PUBLIC representatives are warning that strict regulations on information and privacy are making it 'increasingly difficult' to do their jobs.
Members of Cork City Council hit out at new email policies which are being introduced at City Hall due to GDPR, the Europe-wide regulations on information sharing and privacy which came into effect in May.
Under the new rules, information can only be secured and stored for specific purposes and should not be kept on file indefinitely.
At a meeting of the party whips last week, councillors were told that due to GDPR, City Council staff would only be able to communicate with members via City Council email addresses and not private email addresses.
The move came in for severe criticism at City Hall last night, with elected members arguing that it puts potentially sensitive information under threat.
Sinn Fein's Chris O'Leary said he uses a non-City Council email address to communicate with constituents on a wide range of issues, including housing and financial concerns.
Conducting this business through a City Council email address would leave it potentially open to Freedom of Information requests, he said.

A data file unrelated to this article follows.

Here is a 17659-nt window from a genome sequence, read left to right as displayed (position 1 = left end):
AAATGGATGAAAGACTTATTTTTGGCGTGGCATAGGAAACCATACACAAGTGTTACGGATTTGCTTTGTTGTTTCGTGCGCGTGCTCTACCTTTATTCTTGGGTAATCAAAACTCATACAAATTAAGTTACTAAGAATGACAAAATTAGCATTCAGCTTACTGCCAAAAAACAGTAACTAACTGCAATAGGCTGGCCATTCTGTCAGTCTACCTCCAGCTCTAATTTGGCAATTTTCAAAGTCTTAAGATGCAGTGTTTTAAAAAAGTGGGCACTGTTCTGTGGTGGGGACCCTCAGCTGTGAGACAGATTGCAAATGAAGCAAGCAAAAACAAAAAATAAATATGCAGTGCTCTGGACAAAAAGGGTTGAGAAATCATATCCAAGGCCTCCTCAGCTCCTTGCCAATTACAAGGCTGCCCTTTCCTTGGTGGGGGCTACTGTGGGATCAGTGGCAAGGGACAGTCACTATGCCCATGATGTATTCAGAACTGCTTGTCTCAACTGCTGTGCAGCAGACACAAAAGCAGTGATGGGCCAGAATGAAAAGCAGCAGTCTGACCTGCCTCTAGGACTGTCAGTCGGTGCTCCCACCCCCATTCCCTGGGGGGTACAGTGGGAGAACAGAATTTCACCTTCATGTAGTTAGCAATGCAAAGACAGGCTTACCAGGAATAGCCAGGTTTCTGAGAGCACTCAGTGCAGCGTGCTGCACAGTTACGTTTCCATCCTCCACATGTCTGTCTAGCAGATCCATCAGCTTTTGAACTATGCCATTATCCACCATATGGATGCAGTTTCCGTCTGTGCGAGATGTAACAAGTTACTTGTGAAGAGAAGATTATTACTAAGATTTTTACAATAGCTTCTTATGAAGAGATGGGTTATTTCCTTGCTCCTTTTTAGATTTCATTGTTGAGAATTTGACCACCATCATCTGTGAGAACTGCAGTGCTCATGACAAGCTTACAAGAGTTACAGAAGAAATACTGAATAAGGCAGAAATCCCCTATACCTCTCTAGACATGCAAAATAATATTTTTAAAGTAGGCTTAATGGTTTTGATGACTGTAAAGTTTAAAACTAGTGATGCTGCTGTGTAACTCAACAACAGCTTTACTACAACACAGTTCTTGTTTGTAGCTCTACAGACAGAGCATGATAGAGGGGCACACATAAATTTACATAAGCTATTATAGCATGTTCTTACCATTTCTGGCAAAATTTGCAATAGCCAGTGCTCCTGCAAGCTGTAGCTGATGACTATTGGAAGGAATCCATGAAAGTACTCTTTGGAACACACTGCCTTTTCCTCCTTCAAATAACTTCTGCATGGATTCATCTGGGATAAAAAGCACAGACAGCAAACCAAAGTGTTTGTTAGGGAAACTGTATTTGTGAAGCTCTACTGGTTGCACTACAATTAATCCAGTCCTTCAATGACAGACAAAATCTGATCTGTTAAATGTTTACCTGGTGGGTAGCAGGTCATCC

"I am an elected representative - elected by people, not the Council," he said.
"I have concerns about data and privacy in the council email account. It could be subject to FOI. We all have sensitive information in our emails.
"I have 22 emails today from constituents - they are asking me to represent them. They are giving me consent - not the council - to handle this data."
Cllr John Buttimer said that GDPR is the latest in a long line of regulations that are making the role of a public representative more challenging.
"Between GDPR, SIPO and the Lobbying Act, it is becoming increasingly difficult to act in any capacity," he said.
"It is impractical to work under these constraints. Technically, a constituent contacting me should be registered as a lobbyist - it makes no sense."
Fianna Fail councillor Terry Shannon said that GDPR is being used as a catch-all term to keep information private.
"It is an absolute disgrace - we are being told that under data protection, things can't be done.
It is not good enough, it is not practical," he said.